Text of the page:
The orientation of the trap seemed unimportant. Traps on a north wall worked as well as those on south, west or east walls. A prominent perching area near but not too close to the trap will likely help. Electric lines enter the barn within 4 feet of my original trap, helping to make it the most productive site. Birds of many species, including starlings, use these wires as perches. Starlings used to land on the wires very close to the building, while bluebirds, swallows, and other native species would usually perch at least 20 feet away from the building.

I use small perches on the traps so only one starling can land at a time. The entrance video showed two starlings frequently coming together. One would land and the other would swoop by, or, in some cases, displace the first bird and take over the perch. In either case, the 2nd bird remained nearby, because it usually landed on the perch within seconds after the first bird entered the trap. I can see no advantage in allowing the second bird to perch alongside her mate and see up close what happens to him. She would then be unlikely to jump in after him.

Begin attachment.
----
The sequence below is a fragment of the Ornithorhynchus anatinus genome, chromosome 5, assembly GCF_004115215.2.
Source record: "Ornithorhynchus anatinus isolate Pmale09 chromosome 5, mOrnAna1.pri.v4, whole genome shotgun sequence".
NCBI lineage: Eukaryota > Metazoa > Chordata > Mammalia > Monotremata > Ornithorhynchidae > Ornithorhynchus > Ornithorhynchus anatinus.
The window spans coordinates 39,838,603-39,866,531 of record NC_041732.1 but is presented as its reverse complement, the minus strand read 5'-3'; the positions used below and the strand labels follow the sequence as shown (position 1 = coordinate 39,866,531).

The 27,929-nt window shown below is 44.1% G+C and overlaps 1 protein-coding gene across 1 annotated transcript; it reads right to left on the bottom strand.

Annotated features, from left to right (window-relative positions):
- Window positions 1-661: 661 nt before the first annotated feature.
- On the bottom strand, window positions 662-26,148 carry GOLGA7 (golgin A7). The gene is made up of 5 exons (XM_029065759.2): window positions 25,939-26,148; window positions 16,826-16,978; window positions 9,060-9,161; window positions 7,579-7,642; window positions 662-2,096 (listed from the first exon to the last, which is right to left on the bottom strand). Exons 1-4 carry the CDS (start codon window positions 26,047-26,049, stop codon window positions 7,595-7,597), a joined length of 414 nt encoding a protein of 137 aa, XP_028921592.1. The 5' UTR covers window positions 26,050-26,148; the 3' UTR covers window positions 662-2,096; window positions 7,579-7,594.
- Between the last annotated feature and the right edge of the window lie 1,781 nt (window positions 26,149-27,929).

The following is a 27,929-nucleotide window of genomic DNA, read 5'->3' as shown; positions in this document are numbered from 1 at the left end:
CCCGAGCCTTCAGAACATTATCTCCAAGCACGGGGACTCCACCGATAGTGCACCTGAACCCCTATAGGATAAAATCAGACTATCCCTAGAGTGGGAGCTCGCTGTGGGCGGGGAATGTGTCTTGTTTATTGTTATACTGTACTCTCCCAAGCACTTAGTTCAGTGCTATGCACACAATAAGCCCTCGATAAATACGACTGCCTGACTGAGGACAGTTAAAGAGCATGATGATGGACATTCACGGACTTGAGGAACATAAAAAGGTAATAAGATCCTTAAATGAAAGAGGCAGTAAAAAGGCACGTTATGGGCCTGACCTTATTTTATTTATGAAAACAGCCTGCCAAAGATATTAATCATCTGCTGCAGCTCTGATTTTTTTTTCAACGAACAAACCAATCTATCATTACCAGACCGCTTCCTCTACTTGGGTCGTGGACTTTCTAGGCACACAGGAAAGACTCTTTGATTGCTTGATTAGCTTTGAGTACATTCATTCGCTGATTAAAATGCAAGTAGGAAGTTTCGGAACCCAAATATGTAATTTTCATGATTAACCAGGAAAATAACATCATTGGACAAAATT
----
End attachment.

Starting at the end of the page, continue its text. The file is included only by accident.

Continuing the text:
A new starling nest box trap

Holding cage modification increases trap efficiency

Use of nest boxes and nest box traps by starlings and house sparrows

The tipping can starling trap

artificial nest black hole traps

The house sparrow in America

The house sparrow in 19th C. America

Species of interest in our yard - photos and articles
barn owl American kestrel purple martin barn swallow Eastern bluebird
tufted titmouse Eastern phoebe yellow shafted flicker tree swallow chimney swift
house wren big brown bat Carolina wren brown thrasher catbird
Eastern wood-pewee cedar waxwing Northern mockingbird Turkey vulture

© 2004 - 2009, American Artifacts and Richard Van Vleck, Taneytown, Maryland.